Subwoofer Not Working in Linux? Try These Tricks!

Linuxaudio Speakers

You’ve just finished installing Linux on your PC. You boot it up and notice that all your audio sounds like it’s coming out of a phone. You put your hand against your subwoofer and it isn’t working at all – even when you put on a song that would normally have very heavy bass.

Most major Linux distributions use both the Advanced Linux Sound Architecture (ALSA) and PulseAudio for sound management. While they’re both excellent pieces of software, the default setup can be quite barebones. If you’re using a more complex speaker setup that has more than two channels (for example, a 5.1 surround sound system), you may end up losing subwoofer input due to how PulseAudio mixes input/output by default or various other reasons.

Here is how to fix the subwoofer not working issue in Linux.

First Things First

Before you start messing around with your operating system, check all of your cables to ensure that all of your speakers are plugged in properly. Also, if you have another operating system on your computer where your speakers may have last worked, now’s a good time to test them again.

Linuxaudio Cables

You want to make sure that you’ve eliminated all other causes for the problem so that you’re sure the problem lies in the way your Linux distribution handles audio as it’s currently configured.

Testing The Speakers on Linux

In your Linux distribution, you should be able to find a way to access system settings. If you have no such application in your menu, open your terminal and install “gnome-control-center.”

For Debian-based systems like Ubuntu/Kali/Mint/MX:

For Arch distributions like Manjaro/EndeavourOS/Garuda:

Now that we have this out of the way, it’s time to run the application and go to “Sound.” Check your output and make sure the right audio device is selected. After that, make sure the “Subwoofer” channel has an adequate amount of volume. For me, it’s maxed out.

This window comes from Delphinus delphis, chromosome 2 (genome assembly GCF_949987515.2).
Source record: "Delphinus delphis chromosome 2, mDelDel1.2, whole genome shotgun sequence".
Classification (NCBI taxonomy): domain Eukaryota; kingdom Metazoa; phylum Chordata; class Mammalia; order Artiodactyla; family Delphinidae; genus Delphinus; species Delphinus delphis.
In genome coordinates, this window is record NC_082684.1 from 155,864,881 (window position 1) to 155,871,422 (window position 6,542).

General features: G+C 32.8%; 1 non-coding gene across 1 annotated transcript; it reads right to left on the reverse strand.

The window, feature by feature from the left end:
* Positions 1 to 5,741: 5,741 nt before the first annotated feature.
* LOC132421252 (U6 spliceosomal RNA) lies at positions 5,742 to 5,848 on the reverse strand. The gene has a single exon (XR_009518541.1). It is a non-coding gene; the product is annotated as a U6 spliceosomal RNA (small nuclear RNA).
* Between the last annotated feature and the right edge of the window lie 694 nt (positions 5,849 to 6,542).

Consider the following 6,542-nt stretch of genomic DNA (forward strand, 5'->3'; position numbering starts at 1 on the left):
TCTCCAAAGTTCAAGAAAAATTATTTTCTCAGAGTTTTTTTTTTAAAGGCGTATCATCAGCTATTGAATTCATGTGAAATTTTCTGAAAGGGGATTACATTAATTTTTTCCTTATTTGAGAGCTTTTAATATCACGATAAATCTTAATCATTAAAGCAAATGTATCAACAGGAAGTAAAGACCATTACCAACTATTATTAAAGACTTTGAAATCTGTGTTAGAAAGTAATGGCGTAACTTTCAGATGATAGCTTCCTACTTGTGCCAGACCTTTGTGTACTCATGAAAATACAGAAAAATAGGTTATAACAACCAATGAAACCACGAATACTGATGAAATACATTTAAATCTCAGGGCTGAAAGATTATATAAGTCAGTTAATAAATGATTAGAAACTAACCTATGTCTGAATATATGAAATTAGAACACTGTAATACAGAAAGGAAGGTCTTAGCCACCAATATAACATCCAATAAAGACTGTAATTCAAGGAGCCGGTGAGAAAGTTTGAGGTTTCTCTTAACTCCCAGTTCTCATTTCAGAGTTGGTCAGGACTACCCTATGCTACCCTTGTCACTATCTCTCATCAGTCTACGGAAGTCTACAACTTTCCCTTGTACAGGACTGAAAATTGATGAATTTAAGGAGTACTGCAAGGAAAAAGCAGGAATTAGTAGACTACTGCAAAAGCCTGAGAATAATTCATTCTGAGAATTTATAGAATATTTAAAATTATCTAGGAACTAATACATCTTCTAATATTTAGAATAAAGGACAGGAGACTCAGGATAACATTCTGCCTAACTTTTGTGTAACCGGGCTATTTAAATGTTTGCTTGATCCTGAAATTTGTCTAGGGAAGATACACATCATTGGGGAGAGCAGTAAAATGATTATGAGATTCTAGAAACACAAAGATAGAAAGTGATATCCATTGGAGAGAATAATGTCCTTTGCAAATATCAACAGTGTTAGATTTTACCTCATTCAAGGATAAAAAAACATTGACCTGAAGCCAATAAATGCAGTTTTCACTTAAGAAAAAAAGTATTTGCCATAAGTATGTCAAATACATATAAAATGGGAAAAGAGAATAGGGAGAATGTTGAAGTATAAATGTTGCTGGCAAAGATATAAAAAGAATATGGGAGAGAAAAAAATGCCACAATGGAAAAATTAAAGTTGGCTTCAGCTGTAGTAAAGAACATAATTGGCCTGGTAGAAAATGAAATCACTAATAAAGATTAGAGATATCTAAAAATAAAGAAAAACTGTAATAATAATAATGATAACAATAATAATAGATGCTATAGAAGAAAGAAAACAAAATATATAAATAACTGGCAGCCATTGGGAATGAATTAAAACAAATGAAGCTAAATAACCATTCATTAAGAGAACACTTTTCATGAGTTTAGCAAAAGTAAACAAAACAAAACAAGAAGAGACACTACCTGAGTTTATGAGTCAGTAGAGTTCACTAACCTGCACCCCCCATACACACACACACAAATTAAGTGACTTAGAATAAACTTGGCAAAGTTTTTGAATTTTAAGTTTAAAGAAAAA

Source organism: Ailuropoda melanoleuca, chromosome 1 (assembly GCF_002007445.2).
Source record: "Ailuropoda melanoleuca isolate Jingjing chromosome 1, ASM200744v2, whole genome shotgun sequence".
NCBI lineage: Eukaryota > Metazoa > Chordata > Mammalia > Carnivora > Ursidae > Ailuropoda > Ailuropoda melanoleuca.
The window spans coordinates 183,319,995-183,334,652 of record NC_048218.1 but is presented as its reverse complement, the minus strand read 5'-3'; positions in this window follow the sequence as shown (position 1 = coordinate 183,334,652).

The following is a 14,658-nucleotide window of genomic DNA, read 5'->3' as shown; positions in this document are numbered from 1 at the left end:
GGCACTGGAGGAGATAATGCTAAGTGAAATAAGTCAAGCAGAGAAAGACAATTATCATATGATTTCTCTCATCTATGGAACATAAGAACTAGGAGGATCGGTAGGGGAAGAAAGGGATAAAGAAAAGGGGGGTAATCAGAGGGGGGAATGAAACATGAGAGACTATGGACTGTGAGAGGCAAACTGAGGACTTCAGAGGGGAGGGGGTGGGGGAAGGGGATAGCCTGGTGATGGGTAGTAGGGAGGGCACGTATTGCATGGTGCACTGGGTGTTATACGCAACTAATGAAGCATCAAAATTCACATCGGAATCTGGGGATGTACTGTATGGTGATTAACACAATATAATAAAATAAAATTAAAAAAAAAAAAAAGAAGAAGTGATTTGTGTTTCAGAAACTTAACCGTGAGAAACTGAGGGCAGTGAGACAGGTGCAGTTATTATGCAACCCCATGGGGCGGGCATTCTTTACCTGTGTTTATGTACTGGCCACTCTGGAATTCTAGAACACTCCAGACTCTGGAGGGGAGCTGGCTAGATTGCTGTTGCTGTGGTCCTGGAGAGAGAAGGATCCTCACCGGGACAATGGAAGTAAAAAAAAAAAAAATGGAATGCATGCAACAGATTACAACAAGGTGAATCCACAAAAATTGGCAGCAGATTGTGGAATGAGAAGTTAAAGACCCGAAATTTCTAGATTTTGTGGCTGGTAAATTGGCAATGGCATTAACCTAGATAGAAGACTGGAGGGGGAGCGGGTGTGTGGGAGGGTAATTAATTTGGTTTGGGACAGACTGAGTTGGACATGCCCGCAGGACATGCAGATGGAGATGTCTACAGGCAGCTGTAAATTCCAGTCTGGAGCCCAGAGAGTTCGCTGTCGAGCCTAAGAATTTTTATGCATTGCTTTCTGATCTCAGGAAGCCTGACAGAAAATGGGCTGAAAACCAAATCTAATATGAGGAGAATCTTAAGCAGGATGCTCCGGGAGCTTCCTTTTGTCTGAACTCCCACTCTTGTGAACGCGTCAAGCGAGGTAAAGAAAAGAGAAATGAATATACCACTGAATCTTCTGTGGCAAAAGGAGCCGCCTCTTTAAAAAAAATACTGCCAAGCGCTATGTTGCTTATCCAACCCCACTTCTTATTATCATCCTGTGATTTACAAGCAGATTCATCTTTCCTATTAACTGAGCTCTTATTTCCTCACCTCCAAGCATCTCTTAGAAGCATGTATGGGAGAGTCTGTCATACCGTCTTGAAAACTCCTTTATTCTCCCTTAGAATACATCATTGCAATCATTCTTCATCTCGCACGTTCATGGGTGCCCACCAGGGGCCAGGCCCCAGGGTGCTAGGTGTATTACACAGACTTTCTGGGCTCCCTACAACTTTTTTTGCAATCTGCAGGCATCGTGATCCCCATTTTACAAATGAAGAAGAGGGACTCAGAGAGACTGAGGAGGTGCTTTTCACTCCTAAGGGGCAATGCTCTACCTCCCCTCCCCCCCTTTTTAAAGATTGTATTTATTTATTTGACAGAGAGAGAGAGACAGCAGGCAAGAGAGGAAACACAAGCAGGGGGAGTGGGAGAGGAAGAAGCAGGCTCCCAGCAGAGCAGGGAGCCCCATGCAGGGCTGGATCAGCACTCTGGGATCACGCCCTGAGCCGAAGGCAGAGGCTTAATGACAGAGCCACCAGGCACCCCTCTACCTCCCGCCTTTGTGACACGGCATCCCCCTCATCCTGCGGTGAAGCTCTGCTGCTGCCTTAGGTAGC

Linuxaudio Level

Also, make sure your output device configuration matches the types of speakers you’re running. If you’re running a six-channel 5.1 surround system, you should choose “Analog Surround 5.1 Output” under “Configuration.”

Linuxaudio Output

After you have all these ducks in a row, it’s time to click the “Test” button. Click on each speaker and listen to where the sound is coming from. If you don’t hear sound at all from a speaker even when you approach it with your ear, it is all but a certainty that this is a connection issue and that your speakers are not working properly on the hardware level for some reason.

If you’re hearing some sound come from your center speaker while you click on “Subwoofer” and vice-versa, you’ve run into a pretty common problem that some sound systems come across, and this is going to be the first priority.

Center and Subwoofer Mixed Up? This Should Help!

Since the way that sound systems are built isn’t completely standardized, some companies choose to do some fancy wiring that ends up swapping the center and subwoofer channels. This makes your computer attempt to play center audio through the woofer and vice-versa.